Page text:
Look, there’s no questioning the raw talent and potential explosiveness this offensive unit has, but the unreliability at quarterback is holding them back dramatically.

24. Carolina Panthers – Cam Newton (QB), Jonathan Stewart (RB), Kelvin Benjamin (WR), Jerricho Cotchery (WR) and Greg Olsen (TE).

Why are they ranked here?

Much to Carolina Panthers fans delight, their favorite son Cam Newton is locked up for the next five seasons at the very least.

Newton, 26, agreed to a 5-year, $103.8 million dollar deal, which makes him the third highest paid player in the league, only behind Aaron Rodgers and Ben Roethlisberger. 

“I’m thankful this opportunity came and it’s over with. Now that I can focus on playing football and getting the Carolina Panthers to the Super Bowl and winning the Super Bowl, it puts me somewhat in cruise control at the moment,” Newton said. “I know I’m nowhere where I want to be right now, but yet that gives me more drive to get to where I want to be … sooner rather than later.”

In order to make Newton’s Super Bowl aspirations a reality, Carolina will have to give him better weapons offensively.

Carolina’s running game was efficient, but Jonathan Stewart and Mike Tolbert both dealt with injuries in 2014.

And as far as the passing game is concerned, there’s cause for major concern there.

It’s never a good sign when your tight end leads the teams in catches, as Greg Olsen did with 84 catches.

To be fair, rookie receiver Kelvin Benjamin was a bright spot. The 6-foot-5 receiver caught 73 passes for 1,008 yards to go along with 9 touchdowns.

As the season went on, however, teams started to give him more attention, which slowed down his production. In the final 5 weeks of the regular season, Benjamin only caught one touchdown pass.

When you only have one big time receiver, teams will start to double and force you to beat them with someone else and Carolina was unable to do so.

If Carolina wants to be a legitimate threat in 2015, they’ll need Jerricho Cotchery to step up his game because 48 catches and one touchdown just simply won’t cut it.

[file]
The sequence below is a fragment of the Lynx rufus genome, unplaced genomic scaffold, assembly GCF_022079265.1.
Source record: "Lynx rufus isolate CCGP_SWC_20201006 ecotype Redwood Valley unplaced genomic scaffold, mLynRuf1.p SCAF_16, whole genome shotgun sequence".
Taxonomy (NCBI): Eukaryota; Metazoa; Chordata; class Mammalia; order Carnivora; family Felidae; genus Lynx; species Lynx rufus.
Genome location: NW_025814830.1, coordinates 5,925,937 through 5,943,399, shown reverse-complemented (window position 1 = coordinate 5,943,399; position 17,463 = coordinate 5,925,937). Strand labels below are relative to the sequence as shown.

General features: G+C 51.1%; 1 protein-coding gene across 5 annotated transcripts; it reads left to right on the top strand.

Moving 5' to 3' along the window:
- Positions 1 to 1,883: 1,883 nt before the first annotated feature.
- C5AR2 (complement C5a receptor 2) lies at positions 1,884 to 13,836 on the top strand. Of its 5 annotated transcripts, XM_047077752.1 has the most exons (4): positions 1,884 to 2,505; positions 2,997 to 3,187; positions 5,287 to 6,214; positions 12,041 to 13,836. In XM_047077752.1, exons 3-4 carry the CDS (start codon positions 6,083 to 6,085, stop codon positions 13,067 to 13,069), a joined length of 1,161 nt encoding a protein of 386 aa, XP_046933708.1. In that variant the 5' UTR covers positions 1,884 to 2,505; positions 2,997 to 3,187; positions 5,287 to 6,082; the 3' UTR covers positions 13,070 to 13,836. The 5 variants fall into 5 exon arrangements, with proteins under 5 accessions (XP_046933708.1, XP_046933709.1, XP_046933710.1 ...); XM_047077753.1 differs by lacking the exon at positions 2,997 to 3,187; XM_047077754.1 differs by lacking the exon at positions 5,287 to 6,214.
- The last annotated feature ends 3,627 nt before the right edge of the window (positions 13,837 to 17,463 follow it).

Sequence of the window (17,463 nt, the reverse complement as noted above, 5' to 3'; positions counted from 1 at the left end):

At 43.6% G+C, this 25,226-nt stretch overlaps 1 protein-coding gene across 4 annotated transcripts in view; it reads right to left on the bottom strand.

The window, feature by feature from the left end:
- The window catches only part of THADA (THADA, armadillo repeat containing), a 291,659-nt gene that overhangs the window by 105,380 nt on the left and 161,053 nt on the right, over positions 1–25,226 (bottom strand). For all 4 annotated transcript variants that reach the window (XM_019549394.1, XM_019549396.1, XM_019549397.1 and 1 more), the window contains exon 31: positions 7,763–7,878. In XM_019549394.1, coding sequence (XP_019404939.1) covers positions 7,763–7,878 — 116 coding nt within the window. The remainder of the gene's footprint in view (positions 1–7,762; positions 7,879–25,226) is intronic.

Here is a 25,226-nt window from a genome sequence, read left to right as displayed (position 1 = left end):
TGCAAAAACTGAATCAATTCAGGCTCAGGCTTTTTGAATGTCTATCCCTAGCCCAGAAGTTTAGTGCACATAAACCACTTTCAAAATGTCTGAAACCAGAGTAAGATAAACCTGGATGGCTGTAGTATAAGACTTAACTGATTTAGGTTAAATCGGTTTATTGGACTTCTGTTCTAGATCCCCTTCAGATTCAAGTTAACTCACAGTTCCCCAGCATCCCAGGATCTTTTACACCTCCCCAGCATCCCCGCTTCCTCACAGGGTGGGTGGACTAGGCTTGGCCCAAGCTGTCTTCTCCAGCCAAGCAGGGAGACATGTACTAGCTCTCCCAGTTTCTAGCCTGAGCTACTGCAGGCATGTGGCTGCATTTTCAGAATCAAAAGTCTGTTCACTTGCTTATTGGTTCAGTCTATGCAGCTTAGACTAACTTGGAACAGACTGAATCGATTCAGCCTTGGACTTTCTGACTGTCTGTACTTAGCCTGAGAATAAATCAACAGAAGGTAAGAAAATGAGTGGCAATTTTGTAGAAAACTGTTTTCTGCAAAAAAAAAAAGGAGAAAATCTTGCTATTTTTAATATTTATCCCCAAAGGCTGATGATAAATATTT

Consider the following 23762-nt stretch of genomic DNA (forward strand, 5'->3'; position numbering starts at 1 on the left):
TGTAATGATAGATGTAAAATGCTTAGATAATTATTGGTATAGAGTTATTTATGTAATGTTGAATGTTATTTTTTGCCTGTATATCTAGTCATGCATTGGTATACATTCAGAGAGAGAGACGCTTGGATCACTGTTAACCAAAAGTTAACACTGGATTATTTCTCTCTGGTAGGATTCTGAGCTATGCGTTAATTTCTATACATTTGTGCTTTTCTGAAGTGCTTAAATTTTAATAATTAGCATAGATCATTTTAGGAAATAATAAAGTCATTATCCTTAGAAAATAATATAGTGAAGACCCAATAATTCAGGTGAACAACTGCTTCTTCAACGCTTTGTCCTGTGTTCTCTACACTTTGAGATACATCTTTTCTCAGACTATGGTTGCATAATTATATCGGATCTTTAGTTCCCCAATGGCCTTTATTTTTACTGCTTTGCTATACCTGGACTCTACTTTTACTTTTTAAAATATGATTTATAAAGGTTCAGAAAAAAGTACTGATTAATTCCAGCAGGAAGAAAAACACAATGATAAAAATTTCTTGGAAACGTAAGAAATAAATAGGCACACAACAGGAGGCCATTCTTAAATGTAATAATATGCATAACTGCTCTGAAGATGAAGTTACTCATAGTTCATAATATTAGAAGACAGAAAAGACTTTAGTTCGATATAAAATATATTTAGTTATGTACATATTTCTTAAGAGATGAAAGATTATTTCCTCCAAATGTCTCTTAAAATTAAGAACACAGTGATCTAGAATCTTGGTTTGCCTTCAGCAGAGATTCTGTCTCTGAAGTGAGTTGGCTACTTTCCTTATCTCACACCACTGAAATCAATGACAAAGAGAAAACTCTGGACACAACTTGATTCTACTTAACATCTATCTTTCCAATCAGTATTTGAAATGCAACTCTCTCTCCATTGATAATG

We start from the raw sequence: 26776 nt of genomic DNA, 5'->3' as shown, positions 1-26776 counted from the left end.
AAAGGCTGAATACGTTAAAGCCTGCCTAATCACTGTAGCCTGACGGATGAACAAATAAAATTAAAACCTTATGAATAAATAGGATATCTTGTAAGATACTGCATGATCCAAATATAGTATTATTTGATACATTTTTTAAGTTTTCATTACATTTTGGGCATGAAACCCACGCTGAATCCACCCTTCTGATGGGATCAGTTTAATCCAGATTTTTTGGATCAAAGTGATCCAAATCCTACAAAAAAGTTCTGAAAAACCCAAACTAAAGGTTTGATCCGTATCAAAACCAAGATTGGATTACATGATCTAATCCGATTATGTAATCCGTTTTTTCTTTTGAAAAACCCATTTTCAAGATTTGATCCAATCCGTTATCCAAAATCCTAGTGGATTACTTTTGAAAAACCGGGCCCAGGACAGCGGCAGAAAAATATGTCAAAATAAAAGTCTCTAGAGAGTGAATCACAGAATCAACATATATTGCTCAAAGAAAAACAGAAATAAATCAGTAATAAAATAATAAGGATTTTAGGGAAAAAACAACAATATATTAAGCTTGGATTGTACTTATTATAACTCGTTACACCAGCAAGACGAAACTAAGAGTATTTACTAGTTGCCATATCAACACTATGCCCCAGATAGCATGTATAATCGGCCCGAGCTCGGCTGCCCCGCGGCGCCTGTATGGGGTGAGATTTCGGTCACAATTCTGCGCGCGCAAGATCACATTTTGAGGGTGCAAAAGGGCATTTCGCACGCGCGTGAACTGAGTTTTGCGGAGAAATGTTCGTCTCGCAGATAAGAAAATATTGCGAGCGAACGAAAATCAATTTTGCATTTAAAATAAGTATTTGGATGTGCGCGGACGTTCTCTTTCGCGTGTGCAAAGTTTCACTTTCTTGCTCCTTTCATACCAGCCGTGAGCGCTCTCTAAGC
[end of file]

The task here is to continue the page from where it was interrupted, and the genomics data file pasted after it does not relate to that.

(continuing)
23. Baltimore Ravens – Joe Flacco (QB), Justin Forsett (RB), Steve Smith SR. (WR), Marlon Brown (WR) and Maxx Williams (TE).

Why are they ranked here?

2015 is sure to look completely different for the Baltimore Ravens offensively. Sure, Baltimore will have their top receiver in Steve Smith Sr. returning, but after him things look a bit shaky to say the least.

Two of their top three pass catchers from a season ago are gone, Torrey Smith and Owen Daniels.

Head coach John Harbaugh will definitely miss Torrey Smith’s play making ability.

“He’s a deep threat at all times,” Harbaugh said. “He’s very fast. He’s big. He can go up and make a play on the ball, so much so that teams interfere with him more than anybody in the league, to keep him from making those plays.”

So, who’s up next?

It appears to be Marlon Brown, who only has 73 catches in his very young career. 

“I was taking notes. I was taking notes because I knew that the time was going to come. And I felt like once that time comes, I better be ready. Last year I was trying to get ready and play.”

In addition to Brown, Baltimore will need rookie tight end Maxx Williams’ maturation process to be fairly quick.

“For me, my goals are just go out there and play,” Williams said. “And, really, whatever [media is] saying about that, really, I can’t affect that. All I can do is do what I do, and that’s go out there every day and try to improve, try to earn my spot on the team and go out there and try to make plays.”

And makes plays is something he’ll have to do because Baltimore loves to air the ball out with Flacco, despite having a solid running attack behind the legs of Justin Forsett.

Here’s 32 through 28.

Mark Gunnels is an NFL columnist for Football Insiders. He has several years of experience covering the NFL and NCAA football. He's the radio color commentator for Lincoln University football. Mark's work has been featured on Sports Illustrated, Fox Sports and Yard Barker.